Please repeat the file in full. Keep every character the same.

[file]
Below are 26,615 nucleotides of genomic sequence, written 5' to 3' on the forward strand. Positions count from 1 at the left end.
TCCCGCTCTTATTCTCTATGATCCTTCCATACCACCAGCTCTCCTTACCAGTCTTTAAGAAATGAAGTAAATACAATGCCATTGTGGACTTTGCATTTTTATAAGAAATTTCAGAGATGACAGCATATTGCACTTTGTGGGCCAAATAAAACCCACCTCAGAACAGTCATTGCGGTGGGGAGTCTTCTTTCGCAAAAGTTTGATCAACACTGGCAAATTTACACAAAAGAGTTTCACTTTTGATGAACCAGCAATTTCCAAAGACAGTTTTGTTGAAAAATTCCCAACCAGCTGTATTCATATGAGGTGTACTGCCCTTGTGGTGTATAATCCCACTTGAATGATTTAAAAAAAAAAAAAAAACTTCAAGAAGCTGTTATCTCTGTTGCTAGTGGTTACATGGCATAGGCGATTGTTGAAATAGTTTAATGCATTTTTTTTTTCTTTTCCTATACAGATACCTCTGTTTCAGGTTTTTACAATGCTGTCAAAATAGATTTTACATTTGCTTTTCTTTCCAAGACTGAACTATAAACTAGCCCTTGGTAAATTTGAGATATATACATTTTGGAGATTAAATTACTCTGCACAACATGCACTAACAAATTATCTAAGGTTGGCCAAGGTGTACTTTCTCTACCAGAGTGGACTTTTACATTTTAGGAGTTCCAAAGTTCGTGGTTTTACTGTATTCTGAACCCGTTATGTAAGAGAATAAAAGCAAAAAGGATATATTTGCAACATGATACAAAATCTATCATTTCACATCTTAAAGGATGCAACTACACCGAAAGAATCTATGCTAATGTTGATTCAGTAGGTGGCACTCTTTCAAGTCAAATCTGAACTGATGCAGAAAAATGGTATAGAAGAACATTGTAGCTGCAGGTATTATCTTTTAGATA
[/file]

Below are 26,615 nucleotides of genomic sequence, written 5' to 3' on the forward strand. Positions count from 1 at the left end.
TCCCGCTCTTATTCTCTATGATCCTTCCATACCACCAGCTCTCCTTACCAGTCTTTAAGAAATGAAGTAAATACAATGCCATTGTGGACTTTGCATTTTTATAAGAAATTTCAGAGATGACAGCATATTGCACTTTGTGGGCCAAATAAAACCCACCTCAGAACAGTCATTGCGGTGGGGAGTCTTCTTTCGCAAAAGTTTGATCAACACTGGCAAATTTACACAAAAGAGTTTCACTTTTGATGAACCAGCAATTTCCAAAGACAGTTTTGTTGAAAAATTCCCAACCAGCTGTATTCATATGAGGTGTACTGCCCTTGTGGTGTATAATCCCACTTGAATGATTTAAAAAAAAAAAAAAAACTTCAAGAAGCTGTTATCTCTGTTGCTAGTGGTTACATGGCATAGGCGATTGTTGAAATAGTTTAATGCATTTTTTTTTTCTTTTCCTATACAGATACCTCTGTTTCAGGTTTTTACAATGCTGTCAAAATAGATTTTACATTTGCTTTTCTTTCCAAGACTGAACTATAAACTAGCCCTTGGTAAATTTGAGATATATACATTTTGGAGATTAAATTACTCTGCACAACATGCACTAACAAATTATCTAAGGTTGGCCAAGGTGTACTTTCTCTACCAGAGTGGACTTTTACATTTTAGGAGTTCCAAAGTTCGTGGTTTTACTGTATTCTGAACCCGTTATGTAAGAGAATAAAAGCAAAAAGGATATATTTGCAACATGATACAAAATCTATCATTTCACATCTTAAAGGATGCAACTACACCGAAAGAATCTATGCTAATGTTGATTCAGTAGGTGGCACTCTTTCAAGTCAAATCTGAACTGATGCAGAAAAATGGTATAGAAGAACATTGTAGCTGCAGGTATTATCTTTTAGATA